I also felt like embellishing my spiritual stories was not only OK on my mission and after, but that it was important. We have developed a culture of lying for the greater good in our church. Anyone who truly looks cannot and should not deny it. I mean good grief, we are trained from the beginning to say we know things instead of believe things during talks and testimonies, even if we don’t even believe them! We are taught to fake it till we make it. I Contend that It is not OK to lie for anyone, or anything, especially the LORD. If this church is God’s one and only, He doesn’t need us to lie for him or cover up the “icky” parts. When is covering up secrets ever considered beneficial in the long run?

    That brings me to the other side of the Argument. Anyone who has studied 10’s of 100’s of websites that both defend and critique the church, can see that this site mirrors a critic’s site. It is my assumption that this site believes that the only way to get a true believing brain washed pre-missionary to read about these true histories, is to gain their trust and be on their side. I know I would have dismissed these ideas as conjurings of the devil if someone didn’t trust whole heatedly had informed me of them. So, while I may not agree how this site seems a bit deceiving at times, I can’t deny that it may be the only way to get through to people.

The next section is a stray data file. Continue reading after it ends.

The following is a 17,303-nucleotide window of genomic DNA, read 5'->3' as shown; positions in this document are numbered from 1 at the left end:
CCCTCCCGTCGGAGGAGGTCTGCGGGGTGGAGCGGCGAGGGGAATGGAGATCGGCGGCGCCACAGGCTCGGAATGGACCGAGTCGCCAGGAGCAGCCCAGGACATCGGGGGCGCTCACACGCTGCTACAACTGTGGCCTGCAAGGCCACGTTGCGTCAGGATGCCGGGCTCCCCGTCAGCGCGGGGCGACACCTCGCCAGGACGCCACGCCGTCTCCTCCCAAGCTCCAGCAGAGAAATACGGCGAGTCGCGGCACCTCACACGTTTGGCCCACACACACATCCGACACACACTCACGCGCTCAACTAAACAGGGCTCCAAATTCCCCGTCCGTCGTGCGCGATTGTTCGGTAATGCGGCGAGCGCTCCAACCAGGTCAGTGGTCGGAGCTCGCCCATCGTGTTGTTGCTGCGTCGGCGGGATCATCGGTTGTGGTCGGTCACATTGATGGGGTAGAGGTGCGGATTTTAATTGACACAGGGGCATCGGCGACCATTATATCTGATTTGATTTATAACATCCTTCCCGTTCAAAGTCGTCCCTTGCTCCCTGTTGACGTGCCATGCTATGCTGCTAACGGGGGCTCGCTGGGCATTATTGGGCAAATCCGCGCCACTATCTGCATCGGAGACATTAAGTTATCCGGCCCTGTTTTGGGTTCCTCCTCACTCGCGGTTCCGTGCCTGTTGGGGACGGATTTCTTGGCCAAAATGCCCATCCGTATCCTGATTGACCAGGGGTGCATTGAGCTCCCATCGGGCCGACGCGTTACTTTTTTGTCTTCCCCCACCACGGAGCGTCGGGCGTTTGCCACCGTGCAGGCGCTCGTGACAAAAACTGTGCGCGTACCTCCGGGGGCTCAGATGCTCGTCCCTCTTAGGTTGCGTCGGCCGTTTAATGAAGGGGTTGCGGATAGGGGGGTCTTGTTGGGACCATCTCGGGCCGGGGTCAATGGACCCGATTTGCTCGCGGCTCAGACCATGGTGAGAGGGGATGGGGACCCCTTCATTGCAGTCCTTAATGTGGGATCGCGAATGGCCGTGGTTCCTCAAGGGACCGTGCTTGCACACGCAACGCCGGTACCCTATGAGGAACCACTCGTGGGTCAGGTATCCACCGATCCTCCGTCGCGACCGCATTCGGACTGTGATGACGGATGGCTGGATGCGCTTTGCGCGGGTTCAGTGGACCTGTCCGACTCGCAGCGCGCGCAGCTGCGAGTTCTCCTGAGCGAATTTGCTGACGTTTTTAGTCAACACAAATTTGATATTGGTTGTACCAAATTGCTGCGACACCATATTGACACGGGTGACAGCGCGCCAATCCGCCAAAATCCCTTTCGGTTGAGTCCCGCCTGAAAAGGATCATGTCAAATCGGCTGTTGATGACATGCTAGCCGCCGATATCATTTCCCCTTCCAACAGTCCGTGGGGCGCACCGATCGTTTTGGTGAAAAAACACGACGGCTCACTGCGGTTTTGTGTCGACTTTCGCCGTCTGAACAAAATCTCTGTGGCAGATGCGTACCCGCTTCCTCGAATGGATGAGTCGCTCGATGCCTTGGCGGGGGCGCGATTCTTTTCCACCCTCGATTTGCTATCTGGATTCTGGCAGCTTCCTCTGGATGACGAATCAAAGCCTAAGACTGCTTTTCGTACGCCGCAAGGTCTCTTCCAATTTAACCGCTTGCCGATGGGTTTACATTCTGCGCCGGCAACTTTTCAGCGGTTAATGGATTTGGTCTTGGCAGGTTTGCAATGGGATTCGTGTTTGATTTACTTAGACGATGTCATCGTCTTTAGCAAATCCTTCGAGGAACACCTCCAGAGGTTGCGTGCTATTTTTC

I don’t believe this site has the goal of ruining missions. I feel like I wasted 2 years telling half-truths and un-truths, Philosophies of men, mingled with scripture you might say. If I had been properly informed, I could have actually done some good. I would have been more humble, in realizing that my church has it’s issues too, just like the Jehovah’s Witnesses, the Catholics, the Hindus, and the rest of the 4200 religions on this planet. I wouldn’t have felt quite so above the people I was teaching. They were ignorant of the truth, and I was sent by Jesus himself to save them. Why would I listen to a word they had to say. What could they teach me that I didn’t already know? Well, it turned out, a Lot! I cringe at some of the situations I put myself in by being “BOLD” like I was taught to. I should have shut up and listened.

    So in conclusion, This really may be the only was to get closed minded Saints to even consider these truths. But, Should we Join the “Lying for the greater good” fallacy to bring this stuff to light?. I don’t claim to know.

    I welcome any corrections/rebuttals.

    • Terry Holland
      Terry Holland Posted on March 31, 2014 at 6:45 pm

      Lying may be the “only way to get through” to Mormons? If that’s the price, it’s not worth paying.

  9. a Mormon Posted on April 6, 2014 at 3:06 pm

    I agree with Terry that lying should not be used to get through to us. Certain leaders in the Church have not always been forthright or honest; and supposedly this site aims at doing better, yet if they resort to the same tactics, they are no better.

    How about we have the truth, the whole truth, and nothing but the truth. And that we love the truth over our egos; that we believe in word and deed what is so beautifully expressed in the hymn ‘O, Say What is Truth.’

    Secrets have their cost: our Church is learning that dearly in the internet age with the damage being played out in the battlefield of life, where families are being torn asunder because of inconvenient historical events being brought to light; this site would do well to remember the lesson, should they he hiding things inconvenient, too.

  10. Anonymous Posted on May 24, 2014 at 3:59 pm